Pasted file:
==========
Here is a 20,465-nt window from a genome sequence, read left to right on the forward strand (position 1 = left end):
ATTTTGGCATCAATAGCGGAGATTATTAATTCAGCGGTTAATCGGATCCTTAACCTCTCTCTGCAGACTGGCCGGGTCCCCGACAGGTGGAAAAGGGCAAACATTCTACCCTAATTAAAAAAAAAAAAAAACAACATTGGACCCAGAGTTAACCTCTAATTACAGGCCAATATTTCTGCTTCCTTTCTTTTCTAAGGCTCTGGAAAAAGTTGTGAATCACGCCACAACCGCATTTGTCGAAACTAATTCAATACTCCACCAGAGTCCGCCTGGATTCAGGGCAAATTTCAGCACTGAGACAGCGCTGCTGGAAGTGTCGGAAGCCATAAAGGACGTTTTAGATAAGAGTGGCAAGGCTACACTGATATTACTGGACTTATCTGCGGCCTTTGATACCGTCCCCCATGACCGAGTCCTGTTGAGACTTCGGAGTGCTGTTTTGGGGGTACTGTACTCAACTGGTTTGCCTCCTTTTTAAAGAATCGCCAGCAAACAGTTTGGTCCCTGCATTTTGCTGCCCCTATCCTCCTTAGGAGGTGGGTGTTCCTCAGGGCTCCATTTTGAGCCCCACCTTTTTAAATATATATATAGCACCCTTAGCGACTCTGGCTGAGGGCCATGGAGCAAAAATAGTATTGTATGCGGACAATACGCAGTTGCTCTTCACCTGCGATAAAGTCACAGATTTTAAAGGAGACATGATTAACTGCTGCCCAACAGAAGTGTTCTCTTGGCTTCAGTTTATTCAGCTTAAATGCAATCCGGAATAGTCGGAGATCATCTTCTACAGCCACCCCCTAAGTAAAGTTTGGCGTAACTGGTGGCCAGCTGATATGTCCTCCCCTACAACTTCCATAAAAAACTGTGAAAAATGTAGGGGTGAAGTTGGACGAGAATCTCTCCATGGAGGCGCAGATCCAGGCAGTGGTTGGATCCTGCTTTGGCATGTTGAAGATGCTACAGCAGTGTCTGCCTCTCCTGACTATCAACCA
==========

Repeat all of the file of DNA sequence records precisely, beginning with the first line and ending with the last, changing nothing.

Here is a 20,465-nt window from a genome sequence, read left to right on the forward strand (position 1 = left end):
ATTTTGGCATCAATAGCGGAGATTATTAATTCAGCGGTTAATCGGATCCTTAACCTCTCTCTGCAGACTGGCCGGGTCCCCGACAGGTGGAAAAGGGCAAACATTCTACCCTAATTAAAAAAAAAAAAAAACAACATTGGACCCAGAGTTAACCTCTAATTACAGGCCAATATTTCTGCTTCCTTTCTTTTCTAAGGCTCTGGAAAAAGTTGTGAATCACGCCACAACCGCATTTGTCGAAACTAATTCAATACTCCACCAGAGTCCGCCTGGATTCAGGGCAAATTTCAGCACTGAGACAGCGCTGCTGGAAGTGTCGGAAGCCATAAAGGACGTTTTAGATAAGAGTGGCAAGGCTACACTGATATTACTGGACTTATCTGCGGCCTTTGATACCGTCCCCCATGACCGAGTCCTGTTGAGACTTCGGAGTGCTGTTTTGGGGGTACTGTACTCAACTGGTTTGCCTCCTTTTTAAAGAATCGCCAGCAAACAGTTTGGTCCCTGCATTTTGCTGCCCCTATCCTCCTTAGGAGGTGGGTGTTCCTCAGGGCTCCATTTTGAGCCCCACCTTTTTAAATATATATATAGCACCCTTAGCGACTCTGGCTGAGGGCCATGGAGCAAAAATAGTATTGTATGCGGACAATACGCAGTTGCTCTTCACCTGCGATAAAGTCACAGATTTTAAAGGAGACATGATTAACTGCTGCCCAACAGAAGTGTTCTCTTGGCTTCAGTTTATTCAGCTTAAATGCAATCCGGAATAGTCGGAGATCATCTTCTACAGCCACCCCCTAAGTAAAGTTTGGCGTAACTGGTGGCCAGCTGATATGTCCTCCCCTACAACTTCCATAAAAAACTGTGAAAAATGTAGGGGTGAAGTTGGACGAGAATCTCTCCATGGAGGCGCAGATCCAGGCAGTGGTTGGATCCTGCTTTGGCATGTTGAAGATGCTACAGCAGTGTCTGCCTCTCCTGACTATCAACCA